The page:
It's different from hunger.
Different from love.
Different from feverish sexual desire.
Now, as I commented on her blog, this is the kind of thing that gets into my brain, and sits in there, and just tickles at me -- like that cat hair in the back of your throat kind of tickle??? What exactly is "passion," I wonder? Before this, without giving it much thought, I'd have said, if you had asked me, that I knew exactly what was meant by a reference to "passion" in the context of an intimate relationship, but this has me pondering...
The word "passion" comes to us from a 5000 year old, Proto-Indo European root, pei, which meant "to hurt." From there, we can trace it to the Ancient Greek, paskho, meaning "to suffer," and to Old English, polung, which meant "to endure." It isn't until the 1580s that the word begins to be used to apply to a sense of sexual love, enthusiasm, or predilection. Interestingly, one archaic use of the word has it as "passive." The root leads to a number of related terms such as: patient, patience, passible, passive, compassionate, and compassion. So there is the surprising (to me) implication, carried deep in the ancient roots of the word, that passion requires one to hurt, to suffer, to endure -- with patience, passivity, and compassion. Because I love this kind of word play, that all seems very intriguing to me -- forgive me...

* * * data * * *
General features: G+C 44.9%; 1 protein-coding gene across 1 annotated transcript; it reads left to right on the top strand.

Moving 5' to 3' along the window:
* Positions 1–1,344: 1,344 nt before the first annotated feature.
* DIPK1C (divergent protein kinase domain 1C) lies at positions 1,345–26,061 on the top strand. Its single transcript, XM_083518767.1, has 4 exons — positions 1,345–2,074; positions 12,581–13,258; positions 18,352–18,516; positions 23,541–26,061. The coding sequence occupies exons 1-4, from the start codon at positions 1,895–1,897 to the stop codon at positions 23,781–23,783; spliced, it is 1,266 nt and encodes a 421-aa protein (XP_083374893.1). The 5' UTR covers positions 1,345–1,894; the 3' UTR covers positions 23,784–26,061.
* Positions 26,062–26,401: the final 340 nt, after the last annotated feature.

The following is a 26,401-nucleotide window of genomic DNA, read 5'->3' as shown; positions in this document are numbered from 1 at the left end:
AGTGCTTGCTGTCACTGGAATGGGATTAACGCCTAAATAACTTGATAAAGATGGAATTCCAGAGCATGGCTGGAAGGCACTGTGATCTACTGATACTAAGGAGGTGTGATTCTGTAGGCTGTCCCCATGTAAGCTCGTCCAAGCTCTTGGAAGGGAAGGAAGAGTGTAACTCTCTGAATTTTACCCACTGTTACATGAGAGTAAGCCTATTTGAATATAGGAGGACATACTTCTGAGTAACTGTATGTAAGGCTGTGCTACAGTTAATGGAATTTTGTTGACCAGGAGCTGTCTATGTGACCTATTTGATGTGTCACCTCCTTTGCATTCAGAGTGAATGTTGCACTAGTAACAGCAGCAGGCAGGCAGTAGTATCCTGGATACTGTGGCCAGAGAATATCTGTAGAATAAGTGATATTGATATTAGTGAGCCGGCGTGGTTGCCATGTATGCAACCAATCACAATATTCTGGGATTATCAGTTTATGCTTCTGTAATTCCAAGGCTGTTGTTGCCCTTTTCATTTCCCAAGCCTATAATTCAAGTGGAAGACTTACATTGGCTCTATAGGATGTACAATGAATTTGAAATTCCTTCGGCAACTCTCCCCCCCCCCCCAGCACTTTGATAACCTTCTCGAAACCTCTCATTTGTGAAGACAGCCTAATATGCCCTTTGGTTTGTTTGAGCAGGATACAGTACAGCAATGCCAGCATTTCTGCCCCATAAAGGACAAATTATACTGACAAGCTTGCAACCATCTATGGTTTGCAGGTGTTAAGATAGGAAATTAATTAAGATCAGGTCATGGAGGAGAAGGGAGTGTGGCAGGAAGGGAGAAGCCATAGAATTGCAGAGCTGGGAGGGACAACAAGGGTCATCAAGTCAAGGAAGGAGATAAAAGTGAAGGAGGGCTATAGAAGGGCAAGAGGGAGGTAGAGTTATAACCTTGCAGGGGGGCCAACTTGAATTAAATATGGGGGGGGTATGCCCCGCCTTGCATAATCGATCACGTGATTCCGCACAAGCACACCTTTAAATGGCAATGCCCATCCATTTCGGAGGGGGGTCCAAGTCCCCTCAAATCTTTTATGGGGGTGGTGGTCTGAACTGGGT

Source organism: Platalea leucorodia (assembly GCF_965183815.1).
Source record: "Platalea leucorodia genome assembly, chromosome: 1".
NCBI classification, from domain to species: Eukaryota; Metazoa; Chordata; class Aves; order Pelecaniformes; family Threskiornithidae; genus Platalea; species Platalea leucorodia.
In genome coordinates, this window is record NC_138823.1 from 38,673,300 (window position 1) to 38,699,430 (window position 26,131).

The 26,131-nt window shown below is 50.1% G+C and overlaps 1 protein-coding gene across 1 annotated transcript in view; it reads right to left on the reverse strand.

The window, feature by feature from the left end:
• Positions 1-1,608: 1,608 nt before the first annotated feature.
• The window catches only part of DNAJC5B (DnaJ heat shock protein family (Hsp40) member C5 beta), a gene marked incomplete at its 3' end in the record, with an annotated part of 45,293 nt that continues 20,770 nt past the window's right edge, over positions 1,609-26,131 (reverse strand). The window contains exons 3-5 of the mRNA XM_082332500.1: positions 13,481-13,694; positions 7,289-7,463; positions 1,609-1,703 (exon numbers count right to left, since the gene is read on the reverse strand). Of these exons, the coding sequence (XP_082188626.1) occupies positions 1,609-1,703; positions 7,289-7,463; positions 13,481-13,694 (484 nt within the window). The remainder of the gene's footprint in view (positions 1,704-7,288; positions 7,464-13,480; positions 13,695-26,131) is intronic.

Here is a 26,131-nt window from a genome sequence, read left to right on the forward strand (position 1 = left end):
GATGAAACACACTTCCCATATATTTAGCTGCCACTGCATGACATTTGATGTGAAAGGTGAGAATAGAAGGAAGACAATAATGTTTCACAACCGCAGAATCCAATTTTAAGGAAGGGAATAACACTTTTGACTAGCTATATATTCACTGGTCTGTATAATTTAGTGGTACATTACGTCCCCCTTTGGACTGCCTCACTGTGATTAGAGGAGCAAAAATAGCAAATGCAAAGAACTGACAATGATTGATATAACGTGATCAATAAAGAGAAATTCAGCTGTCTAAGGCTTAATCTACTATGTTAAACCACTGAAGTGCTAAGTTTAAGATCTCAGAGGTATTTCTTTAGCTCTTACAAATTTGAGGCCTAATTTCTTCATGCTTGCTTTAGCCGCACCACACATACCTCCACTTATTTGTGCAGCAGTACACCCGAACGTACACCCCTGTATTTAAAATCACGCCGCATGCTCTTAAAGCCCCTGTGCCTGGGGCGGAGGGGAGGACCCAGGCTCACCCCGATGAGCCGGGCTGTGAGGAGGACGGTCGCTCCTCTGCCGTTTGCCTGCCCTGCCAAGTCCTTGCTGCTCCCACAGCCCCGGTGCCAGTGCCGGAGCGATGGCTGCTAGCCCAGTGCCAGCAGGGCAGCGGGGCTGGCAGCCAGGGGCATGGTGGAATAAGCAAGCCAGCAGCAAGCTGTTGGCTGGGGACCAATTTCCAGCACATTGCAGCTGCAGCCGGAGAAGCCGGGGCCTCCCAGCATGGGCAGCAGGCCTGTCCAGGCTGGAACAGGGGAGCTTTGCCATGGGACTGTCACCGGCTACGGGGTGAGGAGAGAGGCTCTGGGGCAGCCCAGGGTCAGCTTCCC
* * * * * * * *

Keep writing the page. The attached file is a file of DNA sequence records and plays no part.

Aristotle opined that, "All human actions have one or more of these seven causes: chance, nature, compulsions, habit, reason, passion, desire." And that, too, rings bells for me. How much of my life has been driven by pure chance; by the fires and drives of my nature; by my own obsessions and compulsions; by habits of mind; by my attachment to reason and logic; by passion (hurting, suffering, endurance, and patience); by desires for things spoken and not...? Who, I wonder, would I be without all those currents and winds pushing and pulling me into my life -- beyond the safety and simplicity of the path that might have been my lot otherwise?
I have thought that what carried me through the last couple of years, through all the struggle and hurt and fear and uncertainty, was some less than lovely brew of stubbornness and determination and tenacity mixed up with hope and dreams and wishes. I've done what I've done, and called it love; called it service; called it faithfulness and steadfastness -- but passion? I hadn't seen any of this as "passion;" hadn't felt myself "passionate" in the doing of it. Maybe though, I ought to rethink those assumptions. Maybe passion is something other than what I'd imagined. "Different from hunger. Different from love. Different from feverish sexual desire."